Friday, January 16, 2009

A picture tells a thousand words



And all of them are lies.

I could post this picture and tell you the Ivel coat is coming along like a dream.

Look at it - sleeves and skirt and everything all joined up, raglan decreases looking good - and only the top part to go.

The truth is - it isn't really looking that great in the fit department.

In some parts of the beautifully presented pattern the detail is painstakingly outlined. But for the parts that I need help with, it is strangely silent. The designer did kindly offer on ravelry to help me with any problems I might have, and hinted at there being some errata in the works - but I really can't be bothered with the dialogue.

All the increases are placed in the centre of the pieces (ie: the sleeves, the fronts and the back). It is the coat's best feature - these faux darts are the very element that gives the coat a bespoke Victorian frock coat look. But it is this feature that also has also presented the greatest design challenges too, because the rate of increase in width compared to length is quite slow.

The truth is that the sleeves are extremely narrow (intended to be so, but presumably one would want to wear something under it, unless ou were intending to be a very well dressed flasher).

And the number of increases for the bust and back darts don't match the number clearly shown in the photographed piece. The pattern says do 3 sets of increases, the picture clearly shows at least 6.

I worked on it till two in the morning last night, I sewed up a sleeve and tried it on - but I'm going to bite the bullet now before I go any further. Here's what I'm going to do:

Unravel it back to the part where the sleeves join into the body.

Continue to knit the body with the full 6 sets of increases like the picture shows.

Re-knit the sleeves completely, with more increases so they will fit comfortably around my upper arms.

Join it all together again and continue the pattern as though nothing happened.

Estimated time to get back to the point I'm at now: about five nights knitting time - completely worth it I think.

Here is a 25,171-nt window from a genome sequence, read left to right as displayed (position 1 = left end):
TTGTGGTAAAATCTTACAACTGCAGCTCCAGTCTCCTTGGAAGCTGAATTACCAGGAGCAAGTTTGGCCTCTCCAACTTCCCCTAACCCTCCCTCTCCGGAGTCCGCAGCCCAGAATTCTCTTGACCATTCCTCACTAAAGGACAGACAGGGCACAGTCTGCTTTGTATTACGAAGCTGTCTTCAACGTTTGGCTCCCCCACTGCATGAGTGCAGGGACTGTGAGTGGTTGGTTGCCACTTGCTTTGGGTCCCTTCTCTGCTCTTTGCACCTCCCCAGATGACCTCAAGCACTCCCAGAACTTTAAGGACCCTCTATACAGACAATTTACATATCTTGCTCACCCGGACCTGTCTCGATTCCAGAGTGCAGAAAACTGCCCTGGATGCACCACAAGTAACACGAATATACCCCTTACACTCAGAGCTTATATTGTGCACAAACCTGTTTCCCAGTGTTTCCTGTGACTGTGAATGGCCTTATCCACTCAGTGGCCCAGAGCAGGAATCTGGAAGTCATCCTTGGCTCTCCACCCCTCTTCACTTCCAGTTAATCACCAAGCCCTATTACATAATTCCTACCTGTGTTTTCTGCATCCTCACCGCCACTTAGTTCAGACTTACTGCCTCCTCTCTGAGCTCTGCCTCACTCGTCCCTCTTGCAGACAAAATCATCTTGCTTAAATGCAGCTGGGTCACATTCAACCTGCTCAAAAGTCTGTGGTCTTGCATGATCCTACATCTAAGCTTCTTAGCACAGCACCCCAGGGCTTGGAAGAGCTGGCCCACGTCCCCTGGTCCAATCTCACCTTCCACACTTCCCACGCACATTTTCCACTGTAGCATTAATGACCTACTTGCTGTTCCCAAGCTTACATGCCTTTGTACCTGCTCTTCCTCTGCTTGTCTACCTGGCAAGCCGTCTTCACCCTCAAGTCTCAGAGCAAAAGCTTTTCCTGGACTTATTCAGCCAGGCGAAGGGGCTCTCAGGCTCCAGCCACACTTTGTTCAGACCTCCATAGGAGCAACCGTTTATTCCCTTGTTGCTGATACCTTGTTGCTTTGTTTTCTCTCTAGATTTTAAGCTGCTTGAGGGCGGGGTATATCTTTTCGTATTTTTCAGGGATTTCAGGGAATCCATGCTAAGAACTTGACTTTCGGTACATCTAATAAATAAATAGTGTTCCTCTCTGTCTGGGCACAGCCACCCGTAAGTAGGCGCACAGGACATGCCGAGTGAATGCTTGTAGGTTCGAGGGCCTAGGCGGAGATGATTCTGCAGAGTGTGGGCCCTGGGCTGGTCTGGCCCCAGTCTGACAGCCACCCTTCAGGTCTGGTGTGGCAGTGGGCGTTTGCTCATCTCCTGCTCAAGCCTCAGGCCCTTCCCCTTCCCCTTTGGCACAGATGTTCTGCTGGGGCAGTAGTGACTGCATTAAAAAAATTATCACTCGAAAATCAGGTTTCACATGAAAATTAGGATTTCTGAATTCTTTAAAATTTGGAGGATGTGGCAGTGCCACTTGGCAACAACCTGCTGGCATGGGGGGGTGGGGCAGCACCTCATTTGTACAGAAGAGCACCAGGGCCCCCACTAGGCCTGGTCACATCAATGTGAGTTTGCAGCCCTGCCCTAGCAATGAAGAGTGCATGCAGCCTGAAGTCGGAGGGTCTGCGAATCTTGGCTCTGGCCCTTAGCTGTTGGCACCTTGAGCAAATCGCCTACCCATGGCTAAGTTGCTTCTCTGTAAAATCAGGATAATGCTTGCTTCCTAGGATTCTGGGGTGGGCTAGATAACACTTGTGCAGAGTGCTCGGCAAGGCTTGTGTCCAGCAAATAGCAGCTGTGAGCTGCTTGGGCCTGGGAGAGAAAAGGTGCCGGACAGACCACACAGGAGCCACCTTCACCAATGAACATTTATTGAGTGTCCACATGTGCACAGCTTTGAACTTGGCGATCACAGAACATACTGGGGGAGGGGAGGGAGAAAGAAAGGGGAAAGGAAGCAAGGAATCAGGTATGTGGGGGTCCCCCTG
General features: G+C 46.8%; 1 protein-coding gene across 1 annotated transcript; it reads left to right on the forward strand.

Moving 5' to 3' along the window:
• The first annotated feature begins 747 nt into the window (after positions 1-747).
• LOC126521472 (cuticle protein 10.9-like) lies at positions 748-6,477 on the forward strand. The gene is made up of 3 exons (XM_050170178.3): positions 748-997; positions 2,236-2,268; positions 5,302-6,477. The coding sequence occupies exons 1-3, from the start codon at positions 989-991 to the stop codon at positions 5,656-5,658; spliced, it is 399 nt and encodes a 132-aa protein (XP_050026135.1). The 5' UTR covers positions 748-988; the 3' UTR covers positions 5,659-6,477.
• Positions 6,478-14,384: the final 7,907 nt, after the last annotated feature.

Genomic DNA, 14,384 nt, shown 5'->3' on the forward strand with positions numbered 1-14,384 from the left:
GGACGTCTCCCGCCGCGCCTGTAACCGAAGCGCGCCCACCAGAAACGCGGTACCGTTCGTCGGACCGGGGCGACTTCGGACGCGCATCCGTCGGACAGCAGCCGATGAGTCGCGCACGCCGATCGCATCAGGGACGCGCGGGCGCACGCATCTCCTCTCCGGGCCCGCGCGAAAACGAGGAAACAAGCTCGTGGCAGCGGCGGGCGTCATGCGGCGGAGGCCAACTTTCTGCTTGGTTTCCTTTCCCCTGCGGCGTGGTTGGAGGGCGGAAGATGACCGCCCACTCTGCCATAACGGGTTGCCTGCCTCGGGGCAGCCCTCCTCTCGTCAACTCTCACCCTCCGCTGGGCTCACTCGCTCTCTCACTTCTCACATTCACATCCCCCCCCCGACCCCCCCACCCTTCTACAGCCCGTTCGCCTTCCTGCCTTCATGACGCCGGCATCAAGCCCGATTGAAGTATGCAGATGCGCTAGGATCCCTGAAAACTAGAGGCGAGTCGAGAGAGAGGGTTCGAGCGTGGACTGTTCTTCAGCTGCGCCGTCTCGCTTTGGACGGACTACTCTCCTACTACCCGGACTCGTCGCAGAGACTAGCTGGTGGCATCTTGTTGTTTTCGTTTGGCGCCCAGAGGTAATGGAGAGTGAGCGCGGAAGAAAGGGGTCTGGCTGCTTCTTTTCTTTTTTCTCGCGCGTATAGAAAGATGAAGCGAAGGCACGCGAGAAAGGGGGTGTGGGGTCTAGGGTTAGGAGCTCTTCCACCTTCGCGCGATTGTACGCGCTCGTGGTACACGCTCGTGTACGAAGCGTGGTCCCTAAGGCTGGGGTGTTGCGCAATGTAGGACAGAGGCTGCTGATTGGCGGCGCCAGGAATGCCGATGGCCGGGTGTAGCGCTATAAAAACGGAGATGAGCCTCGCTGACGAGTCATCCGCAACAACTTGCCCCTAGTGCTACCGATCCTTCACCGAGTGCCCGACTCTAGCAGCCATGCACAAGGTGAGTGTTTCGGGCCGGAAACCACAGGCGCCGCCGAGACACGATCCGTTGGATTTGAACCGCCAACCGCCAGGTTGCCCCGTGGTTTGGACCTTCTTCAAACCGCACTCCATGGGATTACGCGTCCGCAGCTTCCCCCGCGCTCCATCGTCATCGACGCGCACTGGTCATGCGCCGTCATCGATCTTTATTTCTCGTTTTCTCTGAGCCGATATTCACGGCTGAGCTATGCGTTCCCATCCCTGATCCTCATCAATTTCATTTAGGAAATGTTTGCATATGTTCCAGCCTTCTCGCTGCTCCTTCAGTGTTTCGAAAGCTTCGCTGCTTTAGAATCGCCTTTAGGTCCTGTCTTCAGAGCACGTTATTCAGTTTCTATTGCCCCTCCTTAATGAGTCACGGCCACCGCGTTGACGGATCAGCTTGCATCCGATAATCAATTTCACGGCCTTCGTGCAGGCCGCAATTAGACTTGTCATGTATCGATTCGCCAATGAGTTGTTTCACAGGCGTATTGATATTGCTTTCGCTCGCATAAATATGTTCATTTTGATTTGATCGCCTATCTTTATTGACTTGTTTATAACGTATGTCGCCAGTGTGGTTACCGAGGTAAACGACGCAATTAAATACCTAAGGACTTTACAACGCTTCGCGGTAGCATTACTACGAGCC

I daren't put it down and work on anything else for fear I won't ever pick it up again.

(I could just ignore the shaping and knit a raglan cardigan like one person on ravelry appears to have done, but it wouldn't be very special then would it?)

8 comments:

Rose Red said...

I (the person who NEVER frogs anything unless I absolutely have to) think it is totally worth undoing and redoing to have a coat you are happy with - it's too much of an investment (both in lovely yarn and your time) not to. And if it was the details that made you love the pattern in the first place, then you don't want to end up with a finished product without them.

Bells said...

I'm with RoseRed. It's worth it.

Good plan of attack really. I'm sure the work will pay off.

jae said...

Ouch! Nothing worse than a pattern you fall in love with only to discover it isn't living up to your expectations. Well, maybe learning the 100% cashmere yarn one just splurged on is really cleverly disguised acrylic would be worse. It sounds like you have a good plan to get back on track. Good luck!

Corrie said...

oh my Lord I definitely think its worth it especially with the cost of the yarn you're using!!!!

I hate when my knitting is getting longer and I know its not looking big enough width wise...when you're 5ft I need width not height!

good luck......may the knitting force be with you (or lots of chocolate and coffee)

Corrie:)

Katewillknit said...

After years of frogging denial I agree with your plan of fixing it now, rather than living to regret it. It does look lovely now, and will look even lovelier when done properly.

donnac368 said...

I really appreciate your honest assesment of this "journey" you are on. So many times we hear "loved this project!" or "pattern was a dream!" It is good for us knitters who fall in love with patternsthat we are not alone (and it isn't always our fault) when a pattern doesn't work for us.

Nellie said...

What a shame after all that work. But I think Rose Red and Bells are quite right in their advice. It is a beautiful piece, and the bespoke job you are doing will make it all the more special.

Barb said...

I've gotten much better at recognising when a major rip-back is necessary but

> I daren't put it down and work on anything else for fear I won't ever pick it up again.

I completely understand this.